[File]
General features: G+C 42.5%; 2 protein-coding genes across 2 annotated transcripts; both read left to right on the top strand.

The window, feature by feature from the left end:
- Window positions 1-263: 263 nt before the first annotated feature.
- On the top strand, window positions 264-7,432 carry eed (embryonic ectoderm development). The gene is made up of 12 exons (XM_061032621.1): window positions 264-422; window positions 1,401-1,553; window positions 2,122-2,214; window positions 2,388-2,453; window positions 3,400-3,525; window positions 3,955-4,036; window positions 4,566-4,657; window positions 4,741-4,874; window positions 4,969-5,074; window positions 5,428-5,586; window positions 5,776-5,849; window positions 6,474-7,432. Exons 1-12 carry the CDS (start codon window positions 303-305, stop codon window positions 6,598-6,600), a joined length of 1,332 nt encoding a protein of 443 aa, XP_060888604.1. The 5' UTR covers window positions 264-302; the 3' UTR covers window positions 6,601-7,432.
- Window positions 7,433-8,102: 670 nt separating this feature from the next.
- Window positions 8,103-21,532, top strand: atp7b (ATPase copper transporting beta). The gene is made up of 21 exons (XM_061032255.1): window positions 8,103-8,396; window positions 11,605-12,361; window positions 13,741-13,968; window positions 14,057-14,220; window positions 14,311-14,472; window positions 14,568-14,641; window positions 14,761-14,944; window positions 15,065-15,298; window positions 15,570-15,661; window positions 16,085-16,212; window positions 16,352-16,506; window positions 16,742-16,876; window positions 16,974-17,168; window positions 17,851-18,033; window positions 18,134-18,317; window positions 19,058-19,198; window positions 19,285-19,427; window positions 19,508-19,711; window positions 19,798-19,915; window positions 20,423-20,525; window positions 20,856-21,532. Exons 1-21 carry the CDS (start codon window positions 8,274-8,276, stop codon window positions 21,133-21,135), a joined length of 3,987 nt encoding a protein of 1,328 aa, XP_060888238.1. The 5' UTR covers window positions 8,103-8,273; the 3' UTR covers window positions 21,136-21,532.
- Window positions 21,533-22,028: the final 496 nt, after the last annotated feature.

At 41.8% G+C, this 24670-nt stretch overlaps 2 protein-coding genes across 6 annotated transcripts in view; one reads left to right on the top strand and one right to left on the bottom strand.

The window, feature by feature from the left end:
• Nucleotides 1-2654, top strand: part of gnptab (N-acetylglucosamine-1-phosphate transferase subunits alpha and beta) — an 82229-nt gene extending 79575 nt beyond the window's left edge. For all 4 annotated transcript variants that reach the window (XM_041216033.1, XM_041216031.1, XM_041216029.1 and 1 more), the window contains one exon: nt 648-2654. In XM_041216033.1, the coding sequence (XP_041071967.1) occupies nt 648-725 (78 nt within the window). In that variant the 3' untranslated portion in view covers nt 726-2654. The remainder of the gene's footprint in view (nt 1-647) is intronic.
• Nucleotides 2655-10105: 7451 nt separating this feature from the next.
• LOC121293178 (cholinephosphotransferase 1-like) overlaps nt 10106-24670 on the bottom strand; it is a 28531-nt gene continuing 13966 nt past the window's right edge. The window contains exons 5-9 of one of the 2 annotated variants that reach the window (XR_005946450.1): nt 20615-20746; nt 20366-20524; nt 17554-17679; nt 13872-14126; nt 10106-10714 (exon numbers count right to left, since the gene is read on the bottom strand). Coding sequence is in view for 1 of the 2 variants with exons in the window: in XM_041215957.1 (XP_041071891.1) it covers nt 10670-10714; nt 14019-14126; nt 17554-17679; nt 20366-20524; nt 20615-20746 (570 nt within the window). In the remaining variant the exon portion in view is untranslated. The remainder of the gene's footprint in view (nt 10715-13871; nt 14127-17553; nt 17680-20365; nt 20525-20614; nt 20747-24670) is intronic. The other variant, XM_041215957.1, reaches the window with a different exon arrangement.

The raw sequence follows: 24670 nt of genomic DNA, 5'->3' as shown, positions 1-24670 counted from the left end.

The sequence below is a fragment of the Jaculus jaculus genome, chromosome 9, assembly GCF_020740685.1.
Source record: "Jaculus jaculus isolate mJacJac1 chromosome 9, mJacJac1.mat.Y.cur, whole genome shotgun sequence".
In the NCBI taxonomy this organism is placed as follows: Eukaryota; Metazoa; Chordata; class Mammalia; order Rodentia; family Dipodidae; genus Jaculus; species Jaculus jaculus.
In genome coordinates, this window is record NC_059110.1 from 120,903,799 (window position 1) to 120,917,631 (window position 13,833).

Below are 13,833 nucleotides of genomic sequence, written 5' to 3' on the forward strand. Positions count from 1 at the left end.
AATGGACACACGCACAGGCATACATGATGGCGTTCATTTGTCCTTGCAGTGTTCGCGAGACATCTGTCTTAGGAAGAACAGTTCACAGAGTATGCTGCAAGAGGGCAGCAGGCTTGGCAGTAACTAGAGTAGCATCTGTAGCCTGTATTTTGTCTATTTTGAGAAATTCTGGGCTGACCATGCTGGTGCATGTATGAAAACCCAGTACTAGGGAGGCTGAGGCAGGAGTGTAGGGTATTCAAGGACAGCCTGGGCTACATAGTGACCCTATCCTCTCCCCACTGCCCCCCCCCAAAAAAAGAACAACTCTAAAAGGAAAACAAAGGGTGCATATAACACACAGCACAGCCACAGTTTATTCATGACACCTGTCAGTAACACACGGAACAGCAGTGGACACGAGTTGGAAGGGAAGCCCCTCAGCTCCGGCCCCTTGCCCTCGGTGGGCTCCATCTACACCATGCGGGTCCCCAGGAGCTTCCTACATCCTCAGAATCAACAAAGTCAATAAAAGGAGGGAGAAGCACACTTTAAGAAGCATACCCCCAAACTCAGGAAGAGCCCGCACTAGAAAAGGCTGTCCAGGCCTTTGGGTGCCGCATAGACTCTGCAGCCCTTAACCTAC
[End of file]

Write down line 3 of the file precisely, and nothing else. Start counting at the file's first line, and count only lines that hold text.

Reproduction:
- Window positions 1-263: 263 nt before the first annotated feature.